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The SoDA Report 2013


Made By Many co-founder Stuart Eccles ponders digital marketing outlook

The SoDA Report 2013

“Digital marketing is no longer the most powerful solution that digital skills can offer,” ponders Stuart Eccles, co-founder of Made By Many and European chairperson of SoDA (Society of Digital Agencies).

We’re discussing the latest SoDA trend report that has just been released. With guest contributors from the likes of SheSays, LVMH, and Adobe as well as members of the elite SoDA network, the most striking thing about the latest edition is its sheer diversity. It covers topics as varied as HR and smartphone shopping behaviour.

“The report covers everything from collaboration, to design, to creativity, to agile processes. And because of the diversity of these elements, it means that in the future we will rely heavily on collaboration,” explains Eccles. “I really doubt that anyone shall always have all the skills that they need and, as such, collaboration becomes key to every agency. That’s the thing that SoDA has fostered since its start. It’s that collaboration, that interconnectedness between agencies and the understanding of diverseness within technology.” 

Such range, suggests Eccles, is a sign of the changing function of digital agencies. Within advertising the term ‘digital’ may seem almost redundant when every campaign or project has a digital element, but that’s why there is a need to look beyond advertising.

“Social architecture’s becoming digital; you can consider everything from TV to outdoor advertising to be digital. So much is becoming blurred. I think we have to look from the broader perspective of how technology has changed our clients’ business. I believe that isn’t limited to advertising and marketing.  The Internet has swept across our clients’ organisations. It’s changing everything from customer service, to the infrastructure, to marketing and of course direct sales. All of these things interconnect. Digital agencies and smaller agencies are set up to help their clients with an extraordinary range of business problems, some of which are marketing related, but not all. This interconnectedness allows them to drive results beyond marketing. This is the next stage within the industry that we’ve built.”

So what juicy nuggets can we expect from this edition of the report? There’s advice on how to handle the tricky balance between educating your client and doing yourself out of a job, how to streamline workflows, and an appealingly counter-intuitive piece about our growing craving for analogue.

In the tech talk section, things get heated as contributors debate the true impact (and relevance) of big data. Whilst Stephen Foxworthy pulls his hair out at the terminology and the ineffective use of results and findings, SapientNitro’s Santosh Subramani argues that there is still much to consider when it comes to considering ‘Big Data’

“I don’t think any of these things are locked in stone and data is definitely a debate you can see one way or the other,” reflects Eccles. “It’s like that old adage… big data is like teenage sex because everyone thinks that everyone else is doing it. Partly that’s true, but data has had a massive effect on the media buying industries, it’s forcing that industry to be more prioritised. The effect of data on creativity is still a massive debate and I don’t think there’s any way that people are finding data will replace creativity in itself.”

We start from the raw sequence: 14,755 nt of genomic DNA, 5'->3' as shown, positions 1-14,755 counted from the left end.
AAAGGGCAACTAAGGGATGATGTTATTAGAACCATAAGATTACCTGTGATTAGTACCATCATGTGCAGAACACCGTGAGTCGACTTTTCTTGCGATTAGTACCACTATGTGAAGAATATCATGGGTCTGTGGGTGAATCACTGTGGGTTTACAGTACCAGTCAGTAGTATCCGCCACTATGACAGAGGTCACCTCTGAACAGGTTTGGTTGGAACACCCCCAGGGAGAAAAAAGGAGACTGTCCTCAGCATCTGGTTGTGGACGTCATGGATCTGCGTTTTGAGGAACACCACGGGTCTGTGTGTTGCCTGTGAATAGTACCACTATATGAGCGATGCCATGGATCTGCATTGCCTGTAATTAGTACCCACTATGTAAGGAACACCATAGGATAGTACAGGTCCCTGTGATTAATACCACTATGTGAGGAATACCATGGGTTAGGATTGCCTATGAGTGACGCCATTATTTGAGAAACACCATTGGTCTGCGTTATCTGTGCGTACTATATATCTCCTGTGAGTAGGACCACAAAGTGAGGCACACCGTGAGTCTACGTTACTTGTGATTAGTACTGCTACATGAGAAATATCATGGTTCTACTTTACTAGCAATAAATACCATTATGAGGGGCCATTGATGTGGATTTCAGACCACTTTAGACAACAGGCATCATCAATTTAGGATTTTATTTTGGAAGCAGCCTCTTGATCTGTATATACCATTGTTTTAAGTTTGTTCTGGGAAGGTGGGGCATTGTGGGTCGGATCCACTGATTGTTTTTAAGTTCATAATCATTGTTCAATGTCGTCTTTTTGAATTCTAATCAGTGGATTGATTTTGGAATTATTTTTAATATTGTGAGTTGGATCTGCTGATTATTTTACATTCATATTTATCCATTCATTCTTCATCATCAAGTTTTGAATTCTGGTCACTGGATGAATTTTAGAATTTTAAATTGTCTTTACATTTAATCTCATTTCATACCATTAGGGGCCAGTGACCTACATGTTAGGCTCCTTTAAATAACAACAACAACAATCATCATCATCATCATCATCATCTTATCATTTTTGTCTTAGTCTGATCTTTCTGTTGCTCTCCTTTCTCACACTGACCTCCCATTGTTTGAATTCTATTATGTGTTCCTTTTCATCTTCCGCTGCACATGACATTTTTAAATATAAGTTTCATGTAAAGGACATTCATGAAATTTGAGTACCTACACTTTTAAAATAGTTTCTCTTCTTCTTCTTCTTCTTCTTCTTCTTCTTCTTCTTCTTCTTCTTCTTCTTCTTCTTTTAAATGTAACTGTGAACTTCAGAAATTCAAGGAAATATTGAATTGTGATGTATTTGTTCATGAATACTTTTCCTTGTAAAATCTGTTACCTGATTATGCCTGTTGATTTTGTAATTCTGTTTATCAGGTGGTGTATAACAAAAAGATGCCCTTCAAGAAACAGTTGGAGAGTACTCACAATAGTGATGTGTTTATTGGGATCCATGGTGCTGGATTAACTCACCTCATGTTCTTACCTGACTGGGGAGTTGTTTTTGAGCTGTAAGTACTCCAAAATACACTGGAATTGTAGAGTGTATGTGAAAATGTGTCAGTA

The report also tussles with the legal, moral and technological aspects of Internet privacy, with SheSays co-founder Ale Lariu pondering the possibilities of ownership. However, despite this year’s dramatic NSA revelations, it seems that the trend towards greater leniency and comfort sharing of personal information continues to grow.

“I hope that we see great debate about Internet privacy,” says Eccles. “If you look at anything in the popular press that deals with digital, it fails to be rational. These things are going to move along but I cannot see any indication that people are moving away from these services as they offer less privacy protection. For instance there was a great thing about Instagram and its Facebook acquisition. They changed the terms of privacy and ownership and people said that this would result in users leaving in droves. But they didn’t. We’re not seeing people voting with their feet (or delete).”

In all the report is, according to Eccles, a fair summary of the current state of digital and its future. Going forward, he believes that those companies who limit their understanding of digital to a marketing tool will not fare as well as those who see technology as a flexible problem-solving resource kit.

“This thing called digital is a very diverse experience,” he says. “Companies that have a very business-problem focused lens, and who understand how digital is changing the landscape, those are the companies that shall do well.”

Check out the latest SoDA trend report at:

view more - Trends and Insight
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LBB Editorial, Fri, 08 Nov 2013 09:45:08 GMT